The Holy Grail of Inventing Has been Found...
The Formula for Starlite Is Revealed*
By Mike Marks
Last Sunday morning I left my basement office in a rare state of excitement and headed upstairs. My daughter Jane was at the kitchen table quietly sipping coffee. I slapped the table and whooped, “I’m Indiana Jones, I just found the Holy Grail!” and proceeded to show her a video of a guy on YouTube directing a blazing brazing torch at his fingers for a full twenty seconds. The guy explained how his fingers were singe-protected by a thin layer of material he’d concocted from corn starch, baking soda and Elmer’s glue. The material was his version of Starlite, a secret substance with mythical heat resistant properties invented in the 1980’s by a former hairdresser named Maurice Ward.
The story of Maurice Ward and his creation of Starlite is an archetypal invention story: lone inventor without a fancy education, big budget or tricked out workshop, is inspired by tragedy and invents something fantastical bordering on magic that corporations and the military are desperate to get their hands on. Almost always such stories fall apart when studied in daylight. And like many inventors, Maurice Ward did have a scent of tinfoil. But he also had a real substance he could demonstrate and that’s where magic joined reality.
Ward was inspired to invent Starlite by a horrific 1985 airplane fire in Manchester UK: "It interested me because it was an air disaster on the ground... Fifty-five people died in 40 seconds. We thought we'd like to find something that doesn't burn very much, that would be useful."
Leveraging knowledge gained from mixing new formulations for shampoo and conditioner in his home lab, Ward decided to try developing a more flame-retardant plastic. From 1986 to 1989, sometimes mixing 20 formulations a day, he tried again and again until he came up with a substance that seemed to be impervious to any sort of heat. His granddaughter suggested he call it “Starlite” and the name stuck.
Starlite made its public debut on a 1990 episode of the BBC TV show Tomorrow's World. On live TV Ward blasted a 2700F butane torch directly onto a raw egg protected with the material. After five minutes of flame he turned off the torch, picked up the egg and broke it, clearly uncooked, into a bowl. He claimed Starlite could withstand a laser beam with a temperature of 10,000C (18,000F), the heat of an atomic bomb, temps greater than the surface of the sun. Following that show Marice Ward had interest from the British Department of Defence, Boeing, and even NASA. But, like many inventors with great ideas, he had a reputation for being impossible to negotiate with, asking for "£1 million one day, then £10 million the next." He was understandably afraid that big and powerful companies would steal his invention without compensating him fairly and never left samples behind after a demonstration for fear of reverse engineering. He never filed for a patent because that would mean disclosing his secret sauce.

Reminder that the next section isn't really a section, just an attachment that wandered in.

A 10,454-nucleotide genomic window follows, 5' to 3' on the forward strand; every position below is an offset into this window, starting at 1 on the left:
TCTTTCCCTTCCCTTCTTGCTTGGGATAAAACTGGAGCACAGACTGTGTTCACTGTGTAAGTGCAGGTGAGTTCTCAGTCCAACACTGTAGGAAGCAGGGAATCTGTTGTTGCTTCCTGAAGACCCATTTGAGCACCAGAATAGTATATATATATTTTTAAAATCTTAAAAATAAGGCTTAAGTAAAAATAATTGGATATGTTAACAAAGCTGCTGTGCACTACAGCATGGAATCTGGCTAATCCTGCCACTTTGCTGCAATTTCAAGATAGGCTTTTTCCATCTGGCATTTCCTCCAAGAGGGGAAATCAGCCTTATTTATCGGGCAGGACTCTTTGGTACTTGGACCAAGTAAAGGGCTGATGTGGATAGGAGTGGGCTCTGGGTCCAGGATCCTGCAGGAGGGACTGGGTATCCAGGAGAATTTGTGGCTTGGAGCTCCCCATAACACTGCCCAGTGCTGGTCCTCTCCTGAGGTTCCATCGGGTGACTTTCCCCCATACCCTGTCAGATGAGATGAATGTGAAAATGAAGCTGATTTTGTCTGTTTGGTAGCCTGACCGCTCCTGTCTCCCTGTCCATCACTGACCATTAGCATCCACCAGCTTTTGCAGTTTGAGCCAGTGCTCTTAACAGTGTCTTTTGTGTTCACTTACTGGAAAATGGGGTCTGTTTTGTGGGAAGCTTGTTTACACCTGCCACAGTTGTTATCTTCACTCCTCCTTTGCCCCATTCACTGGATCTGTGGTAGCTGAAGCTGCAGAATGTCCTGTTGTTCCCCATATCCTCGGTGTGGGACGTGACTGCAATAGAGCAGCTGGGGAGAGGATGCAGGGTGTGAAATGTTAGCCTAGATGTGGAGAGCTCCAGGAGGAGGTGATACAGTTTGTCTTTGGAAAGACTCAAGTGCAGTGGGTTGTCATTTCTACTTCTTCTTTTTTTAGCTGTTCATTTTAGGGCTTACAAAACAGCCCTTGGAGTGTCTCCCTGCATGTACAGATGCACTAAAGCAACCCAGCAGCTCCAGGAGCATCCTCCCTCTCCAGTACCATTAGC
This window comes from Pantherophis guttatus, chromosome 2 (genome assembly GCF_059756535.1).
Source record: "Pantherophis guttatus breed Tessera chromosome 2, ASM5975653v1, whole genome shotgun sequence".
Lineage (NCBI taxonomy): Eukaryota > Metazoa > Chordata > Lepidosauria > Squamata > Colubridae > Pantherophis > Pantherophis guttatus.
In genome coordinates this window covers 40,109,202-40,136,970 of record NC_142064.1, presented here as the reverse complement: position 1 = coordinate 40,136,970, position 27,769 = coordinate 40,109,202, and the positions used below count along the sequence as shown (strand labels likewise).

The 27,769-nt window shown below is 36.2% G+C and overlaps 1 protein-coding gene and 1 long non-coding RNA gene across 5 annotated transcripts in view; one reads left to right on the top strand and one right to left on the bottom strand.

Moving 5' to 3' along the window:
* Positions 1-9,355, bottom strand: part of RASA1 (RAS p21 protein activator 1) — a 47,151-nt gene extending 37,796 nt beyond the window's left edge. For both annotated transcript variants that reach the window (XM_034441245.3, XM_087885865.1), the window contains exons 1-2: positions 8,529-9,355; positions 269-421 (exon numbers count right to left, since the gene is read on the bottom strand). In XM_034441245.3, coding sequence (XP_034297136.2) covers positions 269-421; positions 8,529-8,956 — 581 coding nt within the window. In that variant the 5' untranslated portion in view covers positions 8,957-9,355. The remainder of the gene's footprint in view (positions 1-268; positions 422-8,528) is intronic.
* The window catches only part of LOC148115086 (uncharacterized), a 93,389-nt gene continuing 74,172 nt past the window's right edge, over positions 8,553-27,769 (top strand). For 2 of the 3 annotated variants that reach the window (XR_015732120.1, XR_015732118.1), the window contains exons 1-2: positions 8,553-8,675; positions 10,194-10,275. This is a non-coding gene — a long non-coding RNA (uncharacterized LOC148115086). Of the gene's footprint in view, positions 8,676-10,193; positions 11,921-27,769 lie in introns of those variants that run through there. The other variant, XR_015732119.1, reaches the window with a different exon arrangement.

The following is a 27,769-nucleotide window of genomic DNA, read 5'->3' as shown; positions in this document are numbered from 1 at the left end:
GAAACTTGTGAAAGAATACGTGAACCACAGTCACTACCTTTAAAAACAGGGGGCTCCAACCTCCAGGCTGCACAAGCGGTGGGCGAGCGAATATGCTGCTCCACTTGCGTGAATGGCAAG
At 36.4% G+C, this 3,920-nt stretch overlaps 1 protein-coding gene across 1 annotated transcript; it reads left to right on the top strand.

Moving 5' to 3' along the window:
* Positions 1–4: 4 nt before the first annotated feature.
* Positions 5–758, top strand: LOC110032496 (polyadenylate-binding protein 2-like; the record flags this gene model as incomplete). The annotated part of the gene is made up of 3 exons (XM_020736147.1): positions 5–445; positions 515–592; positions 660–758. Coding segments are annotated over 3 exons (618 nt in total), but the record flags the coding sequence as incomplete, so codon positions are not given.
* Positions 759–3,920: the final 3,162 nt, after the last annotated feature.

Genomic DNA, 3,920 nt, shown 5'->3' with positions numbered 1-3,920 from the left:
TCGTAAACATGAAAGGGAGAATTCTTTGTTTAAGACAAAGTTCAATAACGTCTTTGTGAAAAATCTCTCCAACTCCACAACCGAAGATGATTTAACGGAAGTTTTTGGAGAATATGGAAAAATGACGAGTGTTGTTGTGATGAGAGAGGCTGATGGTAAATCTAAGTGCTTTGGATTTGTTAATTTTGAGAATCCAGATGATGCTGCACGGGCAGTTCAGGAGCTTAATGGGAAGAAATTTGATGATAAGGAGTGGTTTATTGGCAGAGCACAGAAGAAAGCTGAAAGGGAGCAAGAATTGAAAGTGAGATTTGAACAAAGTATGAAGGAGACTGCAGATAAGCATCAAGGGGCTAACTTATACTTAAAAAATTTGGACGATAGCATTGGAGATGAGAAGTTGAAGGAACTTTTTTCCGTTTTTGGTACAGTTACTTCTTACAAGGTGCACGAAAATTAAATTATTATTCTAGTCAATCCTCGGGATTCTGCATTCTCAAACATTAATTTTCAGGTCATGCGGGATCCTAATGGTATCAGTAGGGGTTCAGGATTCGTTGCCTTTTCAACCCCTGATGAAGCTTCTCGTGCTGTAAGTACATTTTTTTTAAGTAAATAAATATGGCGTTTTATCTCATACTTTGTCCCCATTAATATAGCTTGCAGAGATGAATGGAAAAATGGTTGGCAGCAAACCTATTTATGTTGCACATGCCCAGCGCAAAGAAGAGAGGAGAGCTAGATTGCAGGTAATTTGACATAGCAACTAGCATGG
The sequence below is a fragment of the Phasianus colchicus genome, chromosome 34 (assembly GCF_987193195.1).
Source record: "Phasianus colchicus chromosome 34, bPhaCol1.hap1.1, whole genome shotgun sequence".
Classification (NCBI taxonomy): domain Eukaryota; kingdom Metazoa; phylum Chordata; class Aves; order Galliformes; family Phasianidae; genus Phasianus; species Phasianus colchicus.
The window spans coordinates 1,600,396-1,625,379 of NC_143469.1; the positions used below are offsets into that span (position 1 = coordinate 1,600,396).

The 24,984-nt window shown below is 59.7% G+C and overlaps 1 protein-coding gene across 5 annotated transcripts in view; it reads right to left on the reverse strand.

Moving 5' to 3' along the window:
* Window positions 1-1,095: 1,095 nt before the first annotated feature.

In 2011 Maurice Ward died and took the formula for Starlite with him to his grave. It looked like the promise of Starlite was lost forever. And that’s what I knew until I came across the YouTube video posted by NightHawkInLight, a man whose actual name is Ben Cusick, an inventor and videographer from Michigan. Cusick has a popular YouTube channel where he demonstrates fun invention-type projects and interesting physical effects while explaining the underlying science.
Cusick became fascinated with Starlite while watching a documentary series on Maurice Ward. He keyed in on the information that Starlite incorporated an expanding carbon foam, something he was familiar with from previous experiments. Cusick thus knew how to make the foam and he knew that it had interesting properties of insulation. From there he says it wasn’t hard to figure out the rest.
Ben Cusick demonstrates his version of Starlite without hype in a just-the-facts manner of a guy talking about fertilizing a lawn. He demos the magical material, details how to make it at home and explains how and why it works. It’s easy to make, he says, you barely need a measuring cup. Here’s the recipe for Starlite as recited by Ben Cusick:
“About ½ a cup of corn starch”
“About a teaspoon of baking soda”
“Add as much [Elmer’s glue] as it takes… to make a putty”
Knead it and voila!
You have a substance that can shield you from a laser beam, withstand the heat from an atomic blast, enable you to lay a picnic blanket on the sun, or be used to make bricks for your own kiln.
In a follow up video Cusick stacks four copper pennies on a tortilla thin pad of Starlite that rests atop his naked fingers and proceeds to focus a blow torch on that assembly to melt the pennies into a puddle of liquid metal. His fingers barely notice the heat. It’s astounding. It’s the lost Holy Grail.
And I found it!
...thanks to Ben Cusick who figured out how to make it, produced a video that both demonstrated and explained it... and after 1.2 million people had viewed the video before me.
Here’s the video: https://www.youtube.com/watch?v=aqR4_UoBIzY&t=186s
*Or at least something that seems to have the same properties.
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